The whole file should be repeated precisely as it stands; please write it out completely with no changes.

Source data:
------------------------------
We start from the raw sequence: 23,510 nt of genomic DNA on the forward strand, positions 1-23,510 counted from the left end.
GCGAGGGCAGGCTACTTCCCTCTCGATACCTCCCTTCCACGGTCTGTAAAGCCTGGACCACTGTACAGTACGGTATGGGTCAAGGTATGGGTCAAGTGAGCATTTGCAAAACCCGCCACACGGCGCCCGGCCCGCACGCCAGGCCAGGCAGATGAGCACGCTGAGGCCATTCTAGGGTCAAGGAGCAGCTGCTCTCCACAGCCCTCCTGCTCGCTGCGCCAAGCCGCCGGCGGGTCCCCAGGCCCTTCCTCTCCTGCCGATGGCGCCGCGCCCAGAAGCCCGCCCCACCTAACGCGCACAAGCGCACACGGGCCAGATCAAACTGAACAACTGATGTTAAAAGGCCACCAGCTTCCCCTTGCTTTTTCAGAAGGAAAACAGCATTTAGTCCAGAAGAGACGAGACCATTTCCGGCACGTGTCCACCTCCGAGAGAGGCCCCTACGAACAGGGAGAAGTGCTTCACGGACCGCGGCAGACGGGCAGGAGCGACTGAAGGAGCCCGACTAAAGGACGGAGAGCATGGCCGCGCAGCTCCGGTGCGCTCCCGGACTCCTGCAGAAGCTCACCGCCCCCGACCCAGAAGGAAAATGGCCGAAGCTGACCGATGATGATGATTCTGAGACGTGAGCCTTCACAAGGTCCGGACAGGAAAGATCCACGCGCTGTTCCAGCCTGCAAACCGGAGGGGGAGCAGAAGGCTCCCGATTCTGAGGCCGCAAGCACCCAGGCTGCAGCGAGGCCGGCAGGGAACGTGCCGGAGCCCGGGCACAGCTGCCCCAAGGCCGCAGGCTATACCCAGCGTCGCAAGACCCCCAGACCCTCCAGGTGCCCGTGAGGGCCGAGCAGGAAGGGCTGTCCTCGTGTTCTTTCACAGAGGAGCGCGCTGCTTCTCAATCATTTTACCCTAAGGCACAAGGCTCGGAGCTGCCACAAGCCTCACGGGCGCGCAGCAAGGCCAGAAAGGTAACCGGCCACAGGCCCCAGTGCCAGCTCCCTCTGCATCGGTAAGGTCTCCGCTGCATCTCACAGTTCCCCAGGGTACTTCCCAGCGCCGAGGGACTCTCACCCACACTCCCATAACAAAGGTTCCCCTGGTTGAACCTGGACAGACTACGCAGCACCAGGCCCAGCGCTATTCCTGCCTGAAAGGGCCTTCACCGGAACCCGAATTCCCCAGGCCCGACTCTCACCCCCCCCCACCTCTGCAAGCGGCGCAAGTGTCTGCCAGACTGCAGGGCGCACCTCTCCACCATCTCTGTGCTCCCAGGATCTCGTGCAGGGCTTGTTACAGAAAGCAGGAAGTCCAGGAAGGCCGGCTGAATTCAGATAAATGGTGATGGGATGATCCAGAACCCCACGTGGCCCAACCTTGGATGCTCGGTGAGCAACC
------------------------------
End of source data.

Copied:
We start from the raw sequence: 23,510 nt of genomic DNA on the forward strand, positions 1-23,510 counted from the left end.
GCGAGGGCAGGCTACTTCCCTCTCGATACCTCCCTTCCACGGTCTGTAAAGCCTGGACCACTGTACAGTACGGTATGGGTCAAGGTATGGGTCAAGTGAGCATTTGCAAAACCCGCCACACGGCGCCCGGCCCGCACGCCAGGCCAGGCAGATGAGCACGCTGAGGCCATTCTAGGGTCAAGGAGCAGCTGCTCTCCACAGCCCTCCTGCTCGCTGCGCCAAGCCGCCGGCGGGTCCCCAGGCCCTTCCTCTCCTGCCGATGGCGCCGCGCCCAGAAGCCCGCCCCACCTAACGCGCACAAGCGCACACGGGCCAGATCAAACTGAACAACTGATGTTAAAAGGCCACCAGCTTCCCCTTGCTTTTTCAGAAGGAAAACAGCATTTAGTCCAGAAGAGACGAGACCATTTCCGGCACGTGTCCACCTCCGAGAGAGGCCCCTACGAACAGGGAGAAGTGCTTCACGGACCGCGGCAGACGGGCAGGAGCGACTGAAGGAGCCCGACTAAAGGACGGAGAGCATGGCCGCGCAGCTCCGGTGCGCTCCCGGACTCCTGCAGAAGCTCACCGCCCCCGACCCAGAAGGAAAATGGCCGAAGCTGACCGATGATGATGATTCTGAGACGTGAGCCTTCACAAGGTCCGGACAGGAAAGATCCACGCGCTGTTCCAGCCTGCAAACCGGAGGGGGAGCAGAAGGCTCCCGATTCTGAGGCCGCAAGCACCCAGGCTGCAGCGAGGCCGGCAGGGAACGTGCCGGAGCCCGGGCACAGCTGCCCCAAGGCCGCAGGCTATACCCAGCGTCGCAAGACCCCCAGACCCTCCAGGTGCCCGTGAGGGCCGAGCAGGAAGGGCTGTCCTCGTGTTCTTTCACAGAGGAGCGCGCTGCTTCTCAATCATTTTACCCTAAGGCACAAGGCTCGGAGCTGCCACAAGCCTCACGGGCGCGCAGCAAGGCCAGAAAGGTAACCGGCCACAGGCCCCAGTGCCAGCTCCCTCTGCATCGGTAAGGTCTCCGCTGCATCTCACAGTTCCCCAGGGTACTTCCCAGCGCCGAGGGACTCTCACCCACACTCCCATAACAAAGGTTCCCCTGGTTGAACCTGGACAGACTACGCAGCACCAGGCCCAGCGCTATTCCTGCCTGAAAGGGCCTTCACCGGAACCCGAATTCCCCAGGCCCGACTCTCACCCCCCCCCACCTCTGCAAGCGGCGCAAGTGTCTGCCAGACTGCAGGGCGCACCTCTCCACCATCTCTGTGCTCCCAGGATCTCGTGCAGGGCTTGTTACAGAAAGCAGGAAGTCCAGGAAGGCCGGCTGAATTCAGATAAATGGTGATGGGATGATCCAGAACCCCACGTGGCCCAACCTTGGATGCTCGGTGAGCAACC